One other quibble: the shifter required a moment of attention to figure out the button on the side was for getting into Reverse but not Park, and then another moment to find the “B” mode that calls up additional regen braking. Owners will learn the mechanism and never think about it again. It’s only worth calling out because the shifter was the only item in the cabin that seemed like a functional issue. Everything else is intuitive.
There were no such hitches on the road. Nissan engineers said their guiding ethos was to make the Ariya easily comprehensible to someone making the switch from an ICE vehicle. The battery level charge icon, for instance, is a gas pump with a plug sticking out.
The transitional brief comes through in the driving experience. The Ariya cabin lets in a wee bit more wind noise on the highway than the ID.4 driven the previous day, a bit of ruffle at the cowl and around the mirrors. The margin is small enough that anyone not listening for it won’t notice it. The upside is that the driver picks up more subconscious cues about speed. It wasn’t necessary to glance at the speedo to realize we were doing well over the speed limit moving with the flow of traffic.
Our Empower+ FWD tester — starting at $54,985 with $1,295 in destination charges — packed a motor on the front axle making 238 horsepower — 24 horses up on the $44,485 base spec — and 221 pound-feet of torque. The battery holds 91 kilowatt-hours total, 87 kWh of that usable. In a 4,608-pound crossover, this was plenty of gumption to have fun, never enough to be frightening. In relation to the kinds of crossovers buyers will come from and make comparisons to, the Ariya’s 7.2-second trot to 60 miles per hour is 2.6 seconds faster than the Nissan Rogue Sport, 0.7s second faster than the Rogue, and around a half-second quicker than the 201-hp ID.4.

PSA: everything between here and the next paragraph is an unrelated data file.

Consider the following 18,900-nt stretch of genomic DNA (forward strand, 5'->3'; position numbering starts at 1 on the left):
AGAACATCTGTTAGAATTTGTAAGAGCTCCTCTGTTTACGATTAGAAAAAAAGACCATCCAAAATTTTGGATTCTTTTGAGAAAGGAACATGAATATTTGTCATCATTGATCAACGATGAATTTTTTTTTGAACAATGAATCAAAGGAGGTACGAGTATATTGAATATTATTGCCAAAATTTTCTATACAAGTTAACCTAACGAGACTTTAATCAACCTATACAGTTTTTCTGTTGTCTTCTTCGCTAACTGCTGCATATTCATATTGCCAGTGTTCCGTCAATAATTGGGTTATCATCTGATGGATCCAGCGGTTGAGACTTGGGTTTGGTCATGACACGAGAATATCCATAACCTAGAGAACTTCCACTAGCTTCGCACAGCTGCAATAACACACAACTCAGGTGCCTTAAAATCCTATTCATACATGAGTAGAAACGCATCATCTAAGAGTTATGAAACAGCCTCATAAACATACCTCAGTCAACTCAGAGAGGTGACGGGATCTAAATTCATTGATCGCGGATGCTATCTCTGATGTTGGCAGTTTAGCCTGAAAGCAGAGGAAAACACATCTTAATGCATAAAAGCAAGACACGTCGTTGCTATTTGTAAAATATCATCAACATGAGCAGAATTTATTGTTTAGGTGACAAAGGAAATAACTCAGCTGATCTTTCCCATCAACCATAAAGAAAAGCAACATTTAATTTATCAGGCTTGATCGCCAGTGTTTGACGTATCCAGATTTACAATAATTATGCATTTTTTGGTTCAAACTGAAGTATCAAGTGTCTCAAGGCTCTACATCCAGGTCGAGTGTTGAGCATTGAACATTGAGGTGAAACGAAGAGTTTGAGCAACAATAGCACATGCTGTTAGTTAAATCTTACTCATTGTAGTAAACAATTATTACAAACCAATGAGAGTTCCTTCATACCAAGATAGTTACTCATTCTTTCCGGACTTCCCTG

The controls are super light. The steering is injected with far too much Novocaine, but neither too fast nor too slow. The throttle and brake pedals deliver easily modulated responses. The 19-inch 235/55 Dunlop Grand Trek rubber puts ample contact patch on the ground for the kind of driving an Ariya buyer would engage in. Those contact patches are well spaced, too. The Ariya’s overall length is 0.1 inches short of the Rogue; its wheelbase 2.8 inches longer, and its track 2 inches wider front and back. Coupled with instant torque delivery, a near 50/50 weight balance and a well-damped suspension, whisking the Ariya through back roads reveals crisp dynamics and copious pep. It’s quick, fluid and never asks too much of you.
That’s especially true when using the available Nissan ProPilot 2.0 system that enables hands-free driving on approved stretches of HD-mapped divided highway. On top of the second shark fin it puts on the roof and the hands-free functionality, new features in the five-year-old safety suite include lane change prompts, automatic lane changes and lane-specific guidance when using the crossover’s native navigation system. Drivers are notified of Pro Pilot’s operational level via a colored dashboard display. A white ADAS display means adaptive cruise control only, green means Steering Assist is also activated, blue gets those two plus hands-free. Regrettably, the system in our car had been accidentally disabled for the first part of the drive. Even after activation, though, green was as good as it got for the rest of the day, despite driving a corridor of I-65 where the system said it should have been able to go hands-free. High marks go to the standard lane keeping assist, at least, which never felt intrusive.
The Nissan Ariya isn’t a follow-up to the Leaf, it’s a reboot of the automaker’s EV franchise and the most interesting Nissan I’ve driven in too long. The automaker’s Ambition 2030 plan aims to get 15 new all-electric vehicles on the roads in the next five years, the Ariya being the first, and a very good start. The sequel can’t come soon enough.